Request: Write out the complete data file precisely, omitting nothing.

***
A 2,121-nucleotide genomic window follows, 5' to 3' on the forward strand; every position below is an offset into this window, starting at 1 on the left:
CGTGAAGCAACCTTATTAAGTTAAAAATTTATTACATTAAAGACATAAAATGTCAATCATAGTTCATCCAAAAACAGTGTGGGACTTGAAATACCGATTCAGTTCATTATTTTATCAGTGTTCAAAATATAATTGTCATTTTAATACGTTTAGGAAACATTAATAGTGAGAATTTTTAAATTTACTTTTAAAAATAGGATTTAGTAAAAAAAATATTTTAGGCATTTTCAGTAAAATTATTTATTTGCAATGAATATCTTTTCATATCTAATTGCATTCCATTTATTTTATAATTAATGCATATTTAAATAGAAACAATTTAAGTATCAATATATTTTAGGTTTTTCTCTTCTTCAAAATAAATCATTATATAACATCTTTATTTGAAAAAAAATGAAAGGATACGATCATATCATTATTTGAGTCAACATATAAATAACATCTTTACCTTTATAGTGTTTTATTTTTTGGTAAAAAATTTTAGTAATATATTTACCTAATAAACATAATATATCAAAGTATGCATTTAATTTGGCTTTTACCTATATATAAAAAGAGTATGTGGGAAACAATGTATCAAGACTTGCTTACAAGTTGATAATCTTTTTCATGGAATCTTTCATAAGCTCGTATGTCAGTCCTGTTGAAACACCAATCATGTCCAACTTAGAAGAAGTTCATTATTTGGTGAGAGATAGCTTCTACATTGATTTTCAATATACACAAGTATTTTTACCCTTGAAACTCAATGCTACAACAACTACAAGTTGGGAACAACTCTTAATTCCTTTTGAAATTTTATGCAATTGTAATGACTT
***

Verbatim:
A 2,121-nucleotide genomic window follows, 5' to 3' on the forward strand; every position below is an offset into this window, starting at 1 on the left:
CGTGAAGCAACCTTATTAAGTTAAAAATTTATTACATTAAAGACATAAAATGTCAATCATAGTTCATCCAAAAACAGTGTGGGACTTGAAATACCGATTCAGTTCATTATTTTATCAGTGTTCAAAATATAATTGTCATTTTAATACGTTTAGGAAACATTAATAGTGAGAATTTTTAAATTTACTTTTAAAAATAGGATTTAGTAAAAAAAATATTTTAGGCATTTTCAGTAAAATTATTTATTTGCAATGAATATCTTTTCATATCTAATTGCATTCCATTTATTTTATAATTAATGCATATTTAAATAGAAACAATTTAAGTATCAATATATTTTAGGTTTTTCTCTTCTTCAAAATAAATCATTATATAACATCTTTATTTGAAAAAAAATGAAAGGATACGATCATATCATTATTTGAGTCAACATATAAATAACATCTTTACCTTTATAGTGTTTTATTTTTTGGTAAAAAATTTTAGTAATATATTTACCTAATAAACATAATATATCAAAGTATGCATTTAATTTGGCTTTTACCTATATATAAAAAGAGTATGTGGGAAACAATGTATCAAGACTTGCTTACAAGTTGATAATCTTTTTCATGGAATCTTTCATAAGCTCGTATGTCAGTCCTGTTGAAACACCAATCATGTCCAACTTAGAAGAAGTTCATTATTTGGTGAGAGATAGCTTCTACATTGATTTTCAATATACACAAGTATTTTTACCCTTGAAACTCAATGCTACAACAACTACAAGTTGGGAACAACTCTTAATTCCTTTTGAAATTTTATGCAATTGTAATGACTT